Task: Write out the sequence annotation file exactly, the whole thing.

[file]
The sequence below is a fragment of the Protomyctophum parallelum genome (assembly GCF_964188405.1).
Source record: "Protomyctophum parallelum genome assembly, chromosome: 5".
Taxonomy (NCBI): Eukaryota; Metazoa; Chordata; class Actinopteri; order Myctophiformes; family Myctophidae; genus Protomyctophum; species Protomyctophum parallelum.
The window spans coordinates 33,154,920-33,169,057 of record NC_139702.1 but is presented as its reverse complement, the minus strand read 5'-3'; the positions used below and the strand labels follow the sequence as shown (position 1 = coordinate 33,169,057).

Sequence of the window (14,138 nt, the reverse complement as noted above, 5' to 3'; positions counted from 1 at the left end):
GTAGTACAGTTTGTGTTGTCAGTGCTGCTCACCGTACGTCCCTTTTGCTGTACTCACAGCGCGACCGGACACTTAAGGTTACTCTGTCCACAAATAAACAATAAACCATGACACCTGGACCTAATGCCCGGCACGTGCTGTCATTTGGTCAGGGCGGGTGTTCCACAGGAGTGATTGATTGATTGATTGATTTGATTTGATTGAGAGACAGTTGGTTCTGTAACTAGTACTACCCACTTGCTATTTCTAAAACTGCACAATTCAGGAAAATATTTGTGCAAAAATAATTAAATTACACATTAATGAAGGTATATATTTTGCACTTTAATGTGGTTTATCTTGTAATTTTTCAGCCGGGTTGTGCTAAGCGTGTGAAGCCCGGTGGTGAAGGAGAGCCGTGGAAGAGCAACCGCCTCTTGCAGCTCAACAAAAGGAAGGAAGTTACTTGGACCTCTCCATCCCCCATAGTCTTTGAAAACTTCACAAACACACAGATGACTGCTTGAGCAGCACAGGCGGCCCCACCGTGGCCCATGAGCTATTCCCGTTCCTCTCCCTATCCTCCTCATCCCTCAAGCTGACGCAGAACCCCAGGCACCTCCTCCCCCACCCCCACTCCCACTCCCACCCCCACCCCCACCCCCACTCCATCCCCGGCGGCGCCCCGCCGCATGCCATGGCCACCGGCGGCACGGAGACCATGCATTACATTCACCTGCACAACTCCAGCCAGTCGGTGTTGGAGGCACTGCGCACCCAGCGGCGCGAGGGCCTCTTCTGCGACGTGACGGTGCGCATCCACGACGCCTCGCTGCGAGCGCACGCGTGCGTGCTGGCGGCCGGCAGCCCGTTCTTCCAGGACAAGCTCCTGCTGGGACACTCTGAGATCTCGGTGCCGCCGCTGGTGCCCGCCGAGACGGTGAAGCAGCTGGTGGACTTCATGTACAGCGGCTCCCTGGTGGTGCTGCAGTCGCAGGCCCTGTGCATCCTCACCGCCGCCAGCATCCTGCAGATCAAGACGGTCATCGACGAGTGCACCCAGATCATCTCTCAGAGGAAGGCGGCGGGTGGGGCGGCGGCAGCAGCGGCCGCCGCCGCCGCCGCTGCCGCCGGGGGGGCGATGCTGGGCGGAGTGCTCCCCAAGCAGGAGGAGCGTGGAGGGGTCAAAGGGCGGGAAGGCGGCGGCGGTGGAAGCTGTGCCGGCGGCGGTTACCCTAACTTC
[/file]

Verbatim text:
The sequence below is a fragment of the Protomyctophum parallelum genome (assembly GCF_964188405.1).
Source record: "Protomyctophum parallelum genome assembly, chromosome: 5".
Taxonomy (NCBI): Eukaryota; Metazoa; Chordata; class Actinopteri; order Myctophiformes; family Myctophidae; genus Protomyctophum; species Protomyctophum parallelum.
The window spans coordinates 33,154,920-33,169,057 of record NC_139702.1 but is presented as its reverse complement, the minus strand read 5'-3'; the positions used below and the strand labels follow the sequence as shown (position 1 = coordinate 33,169,057).

Sequence of the window (14,138 nt, the reverse complement as noted above, 5' to 3'; positions counted from 1 at the left end):
GTAGTACAGTTTGTGTTGTCAGTGCTGCTCACCGTACGTCCCTTTTGCTGTACTCACAGCGCGACCGGACACTTAAGGTTACTCTGTCCACAAATAAACAATAAACCATGACACCTGGACCTAATGCCCGGCACGTGCTGTCATTTGGTCAGGGCGGGTGTTCCACAGGAGTGATTGATTGATTGATTGATTTGATTTGATTGAGAGACAGTTGGTTCTGTAACTAGTACTACCCACTTGCTATTTCTAAAACTGCACAATTCAGGAAAATATTTGTGCAAAAATAATTAAATTACACATTAATGAAGGTATATATTTTGCACTTTAATGTGGTTTATCTTGTAATTTTTCAGCCGGGTTGTGCTAAGCGTGTGAAGCCCGGTGGTGAAGGAGAGCCGTGGAAGAGCAACCGCCTCTTGCAGCTCAACAAAAGGAAGGAAGTTACTTGGACCTCTCCATCCCCCATAGTCTTTGAAAACTTCACAAACACACAGATGACTGCTTGAGCAGCACAGGCGGCCCCACCGTGGCCCATGAGCTATTCCCGTTCCTCTCCCTATCCTCCTCATCCCTCAAGCTGACGCAGAACCCCAGGCACCTCCTCCCCCACCCCCACTCCCACTCCCACCCCCACCCCCACCCCCACTCCATCCCCGGCGGCGCCCCGCCGCATGCCATGGCCACCGGCGGCACGGAGACCATGCATTACATTCACCTGCACAACTCCAGCCAGTCGGTGTTGGAGGCACTGCGCACCCAGCGGCGCGAGGGCCTCTTCTGCGACGTGACGGTGCGCATCCACGACGCCTCGCTGCGAGCGCACGCGTGCGTGCTGGCGGCCGGCAGCCCGTTCTTCCAGGACAAGCTCCTGCTGGGACACTCTGAGATCTCGGTGCCGCCGCTGGTGCCCGCCGAGACGGTGAAGCAGCTGGTGGACTTCATGTACAGCGGCTCCCTGGTGGTGCTGCAGTCGCAGGCCCTGTGCATCCTCACCGCCGCCAGCATCCTGCAGATCAAGACGGTCATCGACGAGTGCACCCAGATCATCTCTCAGAGGAAGGCGGCGGGTGGGGCGGCGGCAGCAGCGGCCGCCGCCGCCGCCGCTGCCGCCGGGGGGGCGATGCTGGGCGGAGTGCTCCCCAAGCAGGAGGAGCGTGGAGGGGTCAAAGGGCGGGAAGGCGGCGGCGGTGGAAGCTGTGCCGGCGGCGGTTACCCTAACTTC